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shiv wrote:As you have said that you would like to put a theme sort of engine for GUIs. However, we must carefully examine the pros and cons of this. Also, suppose if we wish to provide themes how we are going to do that.
Indeed - I've been thinking about adding theme support to the GuiSys for a while, but it's implementation must be carefully planned.
One way I know is through XML files or any other text(ASCII) format which you can design and use that. There are many libraries for GUI especially and I will do a background research and tell you how they implement themes. If I remember ClanLib uses XML files.
Well, I'm less concerned about how the theme facility presents itself to users (except for that it should be as simple to use and work with as possible). That is, if there are ASCII files, XML or Lua config scripts, or just a subdirectory that gets a bunch of bitmaps copied into - I'm open to anything.
What I'm currently more concerned about is C++ class design. The most simple and straightforward approach that I can currently think of is introducing a new class cf::GuiSys::ThemeI, an abstract class that implements all theme functionality. The cf::GuiSys::GuiImplT instances would have a member (pointer to) an instance of a concrete class derived from theme cf::GuiSys::ThemeI.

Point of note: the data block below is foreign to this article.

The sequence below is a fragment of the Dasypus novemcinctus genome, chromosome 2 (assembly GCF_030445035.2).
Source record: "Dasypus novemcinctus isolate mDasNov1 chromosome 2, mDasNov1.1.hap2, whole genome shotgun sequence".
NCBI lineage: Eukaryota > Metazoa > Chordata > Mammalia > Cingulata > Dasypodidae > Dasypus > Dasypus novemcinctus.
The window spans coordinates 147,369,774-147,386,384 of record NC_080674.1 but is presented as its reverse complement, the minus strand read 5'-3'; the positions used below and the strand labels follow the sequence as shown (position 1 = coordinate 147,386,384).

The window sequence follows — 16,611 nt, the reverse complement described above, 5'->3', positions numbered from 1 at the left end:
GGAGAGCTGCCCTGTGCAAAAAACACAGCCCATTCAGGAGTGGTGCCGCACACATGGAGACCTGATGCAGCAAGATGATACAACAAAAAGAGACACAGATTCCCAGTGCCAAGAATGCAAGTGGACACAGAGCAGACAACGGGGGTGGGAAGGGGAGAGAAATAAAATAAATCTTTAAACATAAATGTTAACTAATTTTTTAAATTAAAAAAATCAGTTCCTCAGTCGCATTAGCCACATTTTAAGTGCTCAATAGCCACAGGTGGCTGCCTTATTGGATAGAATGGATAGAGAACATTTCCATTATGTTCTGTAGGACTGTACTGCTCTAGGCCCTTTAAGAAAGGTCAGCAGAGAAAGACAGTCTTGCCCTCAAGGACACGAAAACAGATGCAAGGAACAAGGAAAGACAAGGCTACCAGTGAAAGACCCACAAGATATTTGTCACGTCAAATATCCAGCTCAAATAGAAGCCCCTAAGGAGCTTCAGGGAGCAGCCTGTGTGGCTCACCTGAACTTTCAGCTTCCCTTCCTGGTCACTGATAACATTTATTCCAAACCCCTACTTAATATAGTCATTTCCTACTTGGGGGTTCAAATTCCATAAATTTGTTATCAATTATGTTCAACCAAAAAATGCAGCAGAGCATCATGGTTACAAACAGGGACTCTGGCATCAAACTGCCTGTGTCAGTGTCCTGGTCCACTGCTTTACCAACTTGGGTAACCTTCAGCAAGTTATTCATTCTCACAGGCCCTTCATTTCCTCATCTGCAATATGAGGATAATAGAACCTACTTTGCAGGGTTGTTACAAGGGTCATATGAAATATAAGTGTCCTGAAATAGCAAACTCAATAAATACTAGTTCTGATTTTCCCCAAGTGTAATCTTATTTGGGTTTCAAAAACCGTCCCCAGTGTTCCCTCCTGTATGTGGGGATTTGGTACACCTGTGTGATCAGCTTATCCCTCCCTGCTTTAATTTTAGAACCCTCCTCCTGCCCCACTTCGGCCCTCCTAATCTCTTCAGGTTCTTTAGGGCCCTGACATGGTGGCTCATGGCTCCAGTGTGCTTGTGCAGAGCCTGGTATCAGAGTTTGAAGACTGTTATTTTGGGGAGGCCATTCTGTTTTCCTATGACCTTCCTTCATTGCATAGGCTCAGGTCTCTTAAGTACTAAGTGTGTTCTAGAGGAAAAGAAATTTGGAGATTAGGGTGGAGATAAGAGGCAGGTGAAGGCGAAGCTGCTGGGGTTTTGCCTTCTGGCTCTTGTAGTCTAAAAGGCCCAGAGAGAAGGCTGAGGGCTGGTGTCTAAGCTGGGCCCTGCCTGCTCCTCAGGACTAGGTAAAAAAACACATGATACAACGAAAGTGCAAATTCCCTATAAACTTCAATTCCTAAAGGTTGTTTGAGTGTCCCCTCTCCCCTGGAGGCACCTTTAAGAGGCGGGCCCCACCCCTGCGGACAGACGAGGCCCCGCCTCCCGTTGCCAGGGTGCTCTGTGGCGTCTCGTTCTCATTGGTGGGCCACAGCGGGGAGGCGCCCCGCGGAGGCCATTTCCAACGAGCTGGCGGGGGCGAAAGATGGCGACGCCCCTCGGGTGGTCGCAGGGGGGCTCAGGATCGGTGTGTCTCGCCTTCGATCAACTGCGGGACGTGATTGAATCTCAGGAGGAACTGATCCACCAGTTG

For example, say we have classes ThemeMetalT and ThemeWoodT and ThemeColorfulT derived from ThemeI, then the GuiImplT class would be "configured" with one of these be getting it's member (a pointer to ThemeI) properly set.
The WindowT (and derived) widget classes would then access the current theme via the pointer in GuiImplT, and use it to draw themselves.
The ThemeI should have methods with which the windows can draw themselves, either on a high-level basis (e.g. DrawFrame(), DrawBorder(), DrawButton(), DrawSliderbackground(), ...), or on a lower-level basis (e.g. GetBackgndMaterialForButton(), GetFrameMaterialForListBox(), GetForegndColorForSlider(), ...).
The ThemeI derived classes would be initialized during program start by whatever means we choose, including an automatic scan of the directories which themes are available.
So far my thoughts. They are all in a very early rough draft state, and I too would like to learn more about "theming" in general, and how others do it, before making a more detailed class design.